This blog summarizes Principal Adversary Hunter Joe Slowik’s whitepaper, Threat Intelligence and the Limits of Malware Analysis, that can be read here.

Dragos revisited two incidents where analysts relied heavily on malware and their initial assessments, and overviewed lessons learned through context. Malware analysis on its own imposes limitations on contextuality and purpose, important items that are typically unavailable in pure malware sample examination. Understanding the goals of threat intelligence, malware analysis, and limitations, such as the 2016 Ukraine power event and the malware LookBack, allow defenders to incorporate and understand contextuality.

Threat intelligence is typically defined as knowledge that enables defensive action, [1] or knowledge that allows for prevention or mitigation of attacks.[2] The fundamental goal of threat intelligence is to provide some mechanism for an organization to prepare for or defend against an event or attack which it has not already been the victim of, or to provide mechanisms to identify an intrusion which may have otherwise gone unnoticed. Threat intelligence’s value proposition to an organization comes from its ability to enable and enhance operations. This can range from something as simple as distributing raw observables or more refined indicators of compromise (IOC) to detailing attacker techniques and methodologies around which more complex defenses can be built. [3]

Malware analysis is the practice of “dissecting malware to understand how it works, how to identify it, and how to defeat or eliminate it.” [4] Analysis of a given sample should yield more than an investigation of a specialized encoding/decoding routine or evasion technique, but also seek to identify practical mechanisms to identify and defeat either these techniques, or some other aspect of the malware’s functionality to inhibit its effectiveness. In the last decade, the proliferation of sample sharing and distribution portals, whether commercial (VirusTotal) or free (Any.Run, Malshare) [5] have enabled wider distribution and greater availability of malware samples – but at the cost of stripping context from them. While samples now lack valuable contextual information surrounding their use and origin, much of the process of malware analysis can take place. As a result, purely technical analysis can thrive, removed from any grounding in network or security operations.

Examining specific circumstances, where an overemphasis on malware analysis was used to formulate conclusions, two cases are identified where matters were confused or failed to capture certain subtleties. The 2016 Ukraine power event represented the first known electric power incident induced through malware, [6] and was first published with ESET’s analysis of Industroyer. While initial analysis of the malware is accurate in terms of each sample’s capability, the absence of contextual incident information left some items (such as additional adversary actions to enable malware installation) unexplained. Another example is from researchers at Proofpoint in September 2019 who identified a phishing campaigned they called LookBack, utilizing spoofed network infrastructure and emails to deliver malware to electric utilities. [7] LookBack appears to be either APT10 completely replaying known tradecraft in a new incident, or a very deliberate attempt to mimic well-known behaviors associated with APT10. Overall, this campaign represents a case where it is simply too early (given available information) to make either assessment, at least with a high degree of confidence.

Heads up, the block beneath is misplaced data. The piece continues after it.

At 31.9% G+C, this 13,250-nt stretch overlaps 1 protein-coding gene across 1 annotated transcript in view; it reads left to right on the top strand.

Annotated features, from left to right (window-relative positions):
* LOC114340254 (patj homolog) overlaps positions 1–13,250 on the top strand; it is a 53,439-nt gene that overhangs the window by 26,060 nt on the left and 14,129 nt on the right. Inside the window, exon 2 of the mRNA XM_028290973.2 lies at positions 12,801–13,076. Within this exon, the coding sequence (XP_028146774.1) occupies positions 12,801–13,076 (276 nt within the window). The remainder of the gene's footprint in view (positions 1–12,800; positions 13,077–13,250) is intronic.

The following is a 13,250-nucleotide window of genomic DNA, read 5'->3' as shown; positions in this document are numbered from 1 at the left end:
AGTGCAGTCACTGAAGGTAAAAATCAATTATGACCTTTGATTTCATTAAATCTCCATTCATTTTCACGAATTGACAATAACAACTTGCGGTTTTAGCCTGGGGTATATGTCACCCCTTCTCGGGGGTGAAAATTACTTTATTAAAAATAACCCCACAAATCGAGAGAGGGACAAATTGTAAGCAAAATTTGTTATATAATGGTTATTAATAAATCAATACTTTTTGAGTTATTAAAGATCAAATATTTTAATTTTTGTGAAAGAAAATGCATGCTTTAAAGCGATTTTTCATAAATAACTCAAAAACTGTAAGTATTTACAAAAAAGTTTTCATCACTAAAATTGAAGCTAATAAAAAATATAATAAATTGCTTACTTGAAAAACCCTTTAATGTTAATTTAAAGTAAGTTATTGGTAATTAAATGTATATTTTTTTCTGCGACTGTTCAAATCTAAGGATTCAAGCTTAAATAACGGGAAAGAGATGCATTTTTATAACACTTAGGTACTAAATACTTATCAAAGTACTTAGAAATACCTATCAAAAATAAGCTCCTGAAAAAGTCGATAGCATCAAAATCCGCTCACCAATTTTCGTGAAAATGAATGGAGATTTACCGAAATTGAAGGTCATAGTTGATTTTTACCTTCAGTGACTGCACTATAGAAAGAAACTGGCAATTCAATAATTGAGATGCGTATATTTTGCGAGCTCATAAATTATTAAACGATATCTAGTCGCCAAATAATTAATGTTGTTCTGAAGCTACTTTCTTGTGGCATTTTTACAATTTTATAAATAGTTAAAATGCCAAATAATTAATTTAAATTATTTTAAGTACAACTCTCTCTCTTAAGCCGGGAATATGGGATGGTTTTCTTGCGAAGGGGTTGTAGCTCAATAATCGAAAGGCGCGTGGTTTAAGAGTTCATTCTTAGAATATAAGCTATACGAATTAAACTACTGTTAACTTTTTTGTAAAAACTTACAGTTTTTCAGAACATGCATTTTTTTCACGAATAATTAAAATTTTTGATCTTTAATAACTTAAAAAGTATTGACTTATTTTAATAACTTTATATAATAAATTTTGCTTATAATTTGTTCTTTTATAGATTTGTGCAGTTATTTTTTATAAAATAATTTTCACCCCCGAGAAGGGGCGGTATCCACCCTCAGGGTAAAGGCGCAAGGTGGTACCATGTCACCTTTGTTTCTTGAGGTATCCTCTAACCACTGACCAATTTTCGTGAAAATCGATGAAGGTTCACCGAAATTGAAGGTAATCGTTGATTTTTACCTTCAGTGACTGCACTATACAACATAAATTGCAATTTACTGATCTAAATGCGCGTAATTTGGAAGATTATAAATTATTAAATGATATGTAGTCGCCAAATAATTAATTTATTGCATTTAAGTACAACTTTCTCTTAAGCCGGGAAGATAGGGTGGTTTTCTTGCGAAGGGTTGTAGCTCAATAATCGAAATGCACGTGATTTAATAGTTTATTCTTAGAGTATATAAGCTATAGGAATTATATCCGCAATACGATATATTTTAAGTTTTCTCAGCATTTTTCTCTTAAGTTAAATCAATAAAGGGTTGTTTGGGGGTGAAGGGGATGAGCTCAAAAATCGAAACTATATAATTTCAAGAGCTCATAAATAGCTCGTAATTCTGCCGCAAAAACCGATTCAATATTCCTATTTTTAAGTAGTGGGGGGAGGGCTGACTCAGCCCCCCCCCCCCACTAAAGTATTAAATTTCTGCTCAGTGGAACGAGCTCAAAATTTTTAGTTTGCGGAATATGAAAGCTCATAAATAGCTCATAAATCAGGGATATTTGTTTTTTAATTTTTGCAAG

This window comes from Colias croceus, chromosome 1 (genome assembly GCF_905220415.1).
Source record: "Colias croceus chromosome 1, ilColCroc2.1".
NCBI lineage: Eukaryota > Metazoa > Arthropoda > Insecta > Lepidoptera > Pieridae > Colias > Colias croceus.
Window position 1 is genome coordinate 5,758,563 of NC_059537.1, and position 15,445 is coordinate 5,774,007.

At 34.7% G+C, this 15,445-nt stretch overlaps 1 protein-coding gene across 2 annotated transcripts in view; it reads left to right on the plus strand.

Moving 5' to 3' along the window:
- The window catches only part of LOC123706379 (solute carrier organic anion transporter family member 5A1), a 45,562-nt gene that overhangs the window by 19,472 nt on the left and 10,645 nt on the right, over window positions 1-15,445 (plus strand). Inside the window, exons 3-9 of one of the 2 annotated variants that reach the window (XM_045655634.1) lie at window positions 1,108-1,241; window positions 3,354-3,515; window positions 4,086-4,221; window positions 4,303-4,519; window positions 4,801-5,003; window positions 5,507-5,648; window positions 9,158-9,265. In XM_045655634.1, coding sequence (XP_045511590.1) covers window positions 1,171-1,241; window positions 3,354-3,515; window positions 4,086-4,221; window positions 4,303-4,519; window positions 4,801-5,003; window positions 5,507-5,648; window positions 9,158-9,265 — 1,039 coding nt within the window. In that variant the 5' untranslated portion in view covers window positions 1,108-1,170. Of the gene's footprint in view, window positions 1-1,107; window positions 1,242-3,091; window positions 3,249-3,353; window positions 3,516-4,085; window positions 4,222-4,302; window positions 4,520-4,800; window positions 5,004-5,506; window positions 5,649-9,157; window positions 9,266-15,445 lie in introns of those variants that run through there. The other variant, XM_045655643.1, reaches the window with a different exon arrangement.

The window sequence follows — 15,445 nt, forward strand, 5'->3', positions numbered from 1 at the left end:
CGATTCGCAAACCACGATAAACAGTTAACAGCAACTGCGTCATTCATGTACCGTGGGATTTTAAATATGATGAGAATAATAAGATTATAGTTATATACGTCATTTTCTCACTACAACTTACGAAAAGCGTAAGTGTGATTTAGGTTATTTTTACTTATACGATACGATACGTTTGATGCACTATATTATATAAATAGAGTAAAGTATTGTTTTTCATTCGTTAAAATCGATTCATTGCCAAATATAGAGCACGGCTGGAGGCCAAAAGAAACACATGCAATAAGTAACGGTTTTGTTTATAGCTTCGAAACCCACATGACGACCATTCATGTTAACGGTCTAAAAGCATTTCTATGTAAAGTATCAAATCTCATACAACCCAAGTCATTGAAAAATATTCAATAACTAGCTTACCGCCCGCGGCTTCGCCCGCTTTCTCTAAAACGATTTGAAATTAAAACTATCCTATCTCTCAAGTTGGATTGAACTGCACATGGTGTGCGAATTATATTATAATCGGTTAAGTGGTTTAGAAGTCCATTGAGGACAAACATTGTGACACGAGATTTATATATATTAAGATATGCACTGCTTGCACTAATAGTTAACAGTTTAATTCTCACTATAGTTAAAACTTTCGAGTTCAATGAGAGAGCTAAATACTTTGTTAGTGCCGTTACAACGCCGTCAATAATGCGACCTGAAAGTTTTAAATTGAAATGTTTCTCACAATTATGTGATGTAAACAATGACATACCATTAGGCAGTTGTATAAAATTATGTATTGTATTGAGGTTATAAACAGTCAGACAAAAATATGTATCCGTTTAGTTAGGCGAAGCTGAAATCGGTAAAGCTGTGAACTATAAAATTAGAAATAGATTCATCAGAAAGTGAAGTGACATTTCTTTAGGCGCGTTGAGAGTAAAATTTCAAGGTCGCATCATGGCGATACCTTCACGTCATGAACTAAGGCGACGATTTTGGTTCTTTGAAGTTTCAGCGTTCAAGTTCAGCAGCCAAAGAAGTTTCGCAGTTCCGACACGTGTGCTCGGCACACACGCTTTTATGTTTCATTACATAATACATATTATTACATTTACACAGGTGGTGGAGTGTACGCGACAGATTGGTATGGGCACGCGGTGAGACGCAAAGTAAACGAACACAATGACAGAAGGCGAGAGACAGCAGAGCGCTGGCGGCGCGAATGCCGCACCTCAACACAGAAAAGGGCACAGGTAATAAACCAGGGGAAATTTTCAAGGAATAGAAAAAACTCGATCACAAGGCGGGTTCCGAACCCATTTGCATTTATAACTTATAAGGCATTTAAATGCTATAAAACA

Malware analysis will remain a very important aspect of threat intelligence production for the foreseeable future. Understanding how it fits in to the overall intelligence analysis and production process is necessary to ensure practitioners and consumers do not assign greater confidence to matters than necessary. Defenders can still extract value from a single source of malicious software – but must appropriately couch analysis, recognizing what limitations are placed on conclusions given lack of information or contextual clues. When analyzing events or campaigns, threat intelligence professionals must work toward integrating as many data sources and samples as possible to produce high-confidence analysis.

Footnotes

[1] Threat Intelligence Defined – CrowdStrike (https://www.crowdstrike.com/epp-101/threat-intelligence/)

[2] What is Threat Intelligence? – RecordedFuture (https://www.recordedfuture.com/threat-intelligence/

[3] Indicators and Network Defense – Joe Slowik (https://pylos.co/2018/05/16/indicators-and-network-defense/)

[4] Practical Malware Analysis, Michael Sikorski and Andrew Honig

[5] Any.Run (https://any.run/), Malshare (https://malshare.com/)

[6] CRASHOVERRIDE: Analysis of the Threat to Electric Grid Operations – Dragos (https://www.dragos.com/wp-content/uploads/CrashOverride-01.pdf); Win32/Industroyer: A New Threat for Industrial Control Systems – Anton Cherepanov, ESET (https://www.welivesecurity.com/wp-content/uploads/2017/06/Win32_Industroyer.pdf)

[7] LookBack Malware Targets the United States Utilities Sector with Phishing Attacks Impersonating Engineering Licensing Boards – Michael Raggi and Dennis Schwarz, Proofpoint (https://www.proofpoint.com/us/threat-insight/post/lookback-malware-targets-united-states-utilities-sector-phishing-attacks); LookBack Forges Ahead: Continued Targeting of the United States’ Utilities Sector Reveals Additional Adversary TTPs – Michael Raggi, Proofpoint (https://www.proofpoint.com/us/threat-insight/post/lookback-forges-ahead-continued-targeting-united-states-utilities-sector-reveals)

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